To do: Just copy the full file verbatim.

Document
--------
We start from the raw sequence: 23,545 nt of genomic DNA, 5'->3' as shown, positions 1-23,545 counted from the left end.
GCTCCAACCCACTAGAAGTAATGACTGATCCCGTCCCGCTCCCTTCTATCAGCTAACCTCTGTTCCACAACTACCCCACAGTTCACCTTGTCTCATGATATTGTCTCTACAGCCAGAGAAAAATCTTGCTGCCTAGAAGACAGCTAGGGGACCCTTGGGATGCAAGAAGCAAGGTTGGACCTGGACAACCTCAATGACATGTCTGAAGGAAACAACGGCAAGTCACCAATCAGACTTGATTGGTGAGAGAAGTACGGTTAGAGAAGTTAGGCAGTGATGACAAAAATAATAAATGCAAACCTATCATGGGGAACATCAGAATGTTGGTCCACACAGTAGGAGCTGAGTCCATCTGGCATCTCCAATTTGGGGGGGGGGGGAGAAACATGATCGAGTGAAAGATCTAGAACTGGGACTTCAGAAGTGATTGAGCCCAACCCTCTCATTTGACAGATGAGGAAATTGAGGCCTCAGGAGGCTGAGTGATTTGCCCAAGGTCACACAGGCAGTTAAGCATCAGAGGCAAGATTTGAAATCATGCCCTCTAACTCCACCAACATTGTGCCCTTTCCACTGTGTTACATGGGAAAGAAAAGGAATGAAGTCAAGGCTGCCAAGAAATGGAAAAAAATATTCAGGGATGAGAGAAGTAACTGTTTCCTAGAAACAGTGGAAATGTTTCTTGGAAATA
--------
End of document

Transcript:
We start from the raw sequence: 23,545 nt of genomic DNA, 5'->3' as shown, positions 1-23,545 counted from the left end.
GCTCCAACCCACTAGAAGTAATGACTGATCCCGTCCCGCTCCCTTCTATCAGCTAACCTCTGTTCCACAACTACCCCACAGTTCACCTTGTCTCATGATATTGTCTCTACAGCCAGAGAAAAATCTTGCTGCCTAGAAGACAGCTAGGGGACCCTTGGGATGCAAGAAGCAAGGTTGGACCTGGACAACCTCAATGACATGTCTGAAGGAAACAACGGCAAGTCACCAATCAGACTTGATTGGTGAGAGAAGTACGGTTAGAGAAGTTAGGCAGTGATGACAAAAATAATAAATGCAAACCTATCATGGGGAACATCAGAATGTTGGTCCACACAGTAGGAGCTGAGTCCATCTGGCATCTCCAATTTGGGGGGGGGGGGAGAAACATGATCGAGTGAAAGATCTAGAACTGGGACTTCAGAAGTGATTGAGCCCAACCCTCTCATTTGACAGATGAGGAAATTGAGGCCTCAGGAGGCTGAGTGATTTGCCCAAGGTCACACAGGCAGTTAAGCATCAGAGGCAAGATTTGAAATCATGCCCTCTAACTCCACCAACATTGTGCCCTTTCCACTGTGTTACATGGGAAAGAAAAGGAATGAAGTCAAGGCTGCCAAGAAATGGAAAAAAATATTCAGGGATGAGAGAAGTAACTGTTTCCTAGAAACAGTGGAAATGTTTCTTGGAAATA